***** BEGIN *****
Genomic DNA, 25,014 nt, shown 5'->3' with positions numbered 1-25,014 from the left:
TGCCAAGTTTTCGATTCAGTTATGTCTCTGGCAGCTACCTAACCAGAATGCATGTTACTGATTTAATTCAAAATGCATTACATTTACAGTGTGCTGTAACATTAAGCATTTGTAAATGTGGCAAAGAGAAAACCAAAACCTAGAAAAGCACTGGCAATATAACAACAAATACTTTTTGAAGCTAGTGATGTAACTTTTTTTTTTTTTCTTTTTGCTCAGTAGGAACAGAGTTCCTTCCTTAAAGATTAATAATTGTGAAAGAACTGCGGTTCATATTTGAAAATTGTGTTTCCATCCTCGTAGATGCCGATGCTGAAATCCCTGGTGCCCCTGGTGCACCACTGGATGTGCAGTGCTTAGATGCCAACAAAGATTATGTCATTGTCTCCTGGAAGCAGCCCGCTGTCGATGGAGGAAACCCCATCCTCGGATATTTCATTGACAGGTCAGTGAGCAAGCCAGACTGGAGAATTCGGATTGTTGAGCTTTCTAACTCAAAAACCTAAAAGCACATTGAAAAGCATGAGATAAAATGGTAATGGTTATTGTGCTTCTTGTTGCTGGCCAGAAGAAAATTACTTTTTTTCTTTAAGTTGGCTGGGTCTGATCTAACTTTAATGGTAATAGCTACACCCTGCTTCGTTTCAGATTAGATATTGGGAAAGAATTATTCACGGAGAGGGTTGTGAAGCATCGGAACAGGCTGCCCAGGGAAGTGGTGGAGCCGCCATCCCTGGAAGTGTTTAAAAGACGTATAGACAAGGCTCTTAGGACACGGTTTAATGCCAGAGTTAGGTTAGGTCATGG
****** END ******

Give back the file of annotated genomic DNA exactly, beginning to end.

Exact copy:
Genomic DNA, 25,014 nt, shown 5'->3' with positions numbered 1-25,014 from the left:
TGCCAAGTTTTCGATTCAGTTATGTCTCTGGCAGCTACCTAACCAGAATGCATGTTACTGATTTAATTCAAAATGCATTACATTTACAGTGTGCTGTAACATTAAGCATTTGTAAATGTGGCAAAGAGAAAACCAAAACCTAGAAAAGCACTGGCAATATAACAACAAATACTTTTTGAAGCTAGTGATGTAACTTTTTTTTTTTTTCTTTTTGCTCAGTAGGAACAGAGTTCCTTCCTTAAAGATTAATAATTGTGAAAGAACTGCGGTTCATATTTGAAAATTGTGTTTCCATCCTCGTAGATGCCGATGCTGAAATCCCTGGTGCCCCTGGTGCACCACTGGATGTGCAGTGCTTAGATGCCAACAAAGATTATGTCATTGTCTCCTGGAAGCAGCCCGCTGTCGATGGAGGAAACCCCATCCTCGGATATTTCATTGACAGGTCAGTGAGCAAGCCAGACTGGAGAATTCGGATTGTTGAGCTTTCTAACTCAAAAACCTAAAAGCACATTGAAAAGCATGAGATAAAATGGTAATGGTTATTGTGCTTCTTGTTGCTGGCCAGAAGAAAATTACTTTTTTTCTTTAAGTTGGCTGGGTCTGATCTAACTTTAATGGTAATAGCTACACCCTGCTTCGTTTCAGATTAGATATTGGGAAAGAATTATTCACGGAGAGGGTTGTGAAGCATCGGAACAGGCTGCCCAGGGAAGTGGTGGAGCCGCCATCCCTGGAAGTGTTTAAAAGACGTATAGACAAGGCTCTTAGGACACGGTTTAATGCCAGAGTTAGGTTAGGTCATGG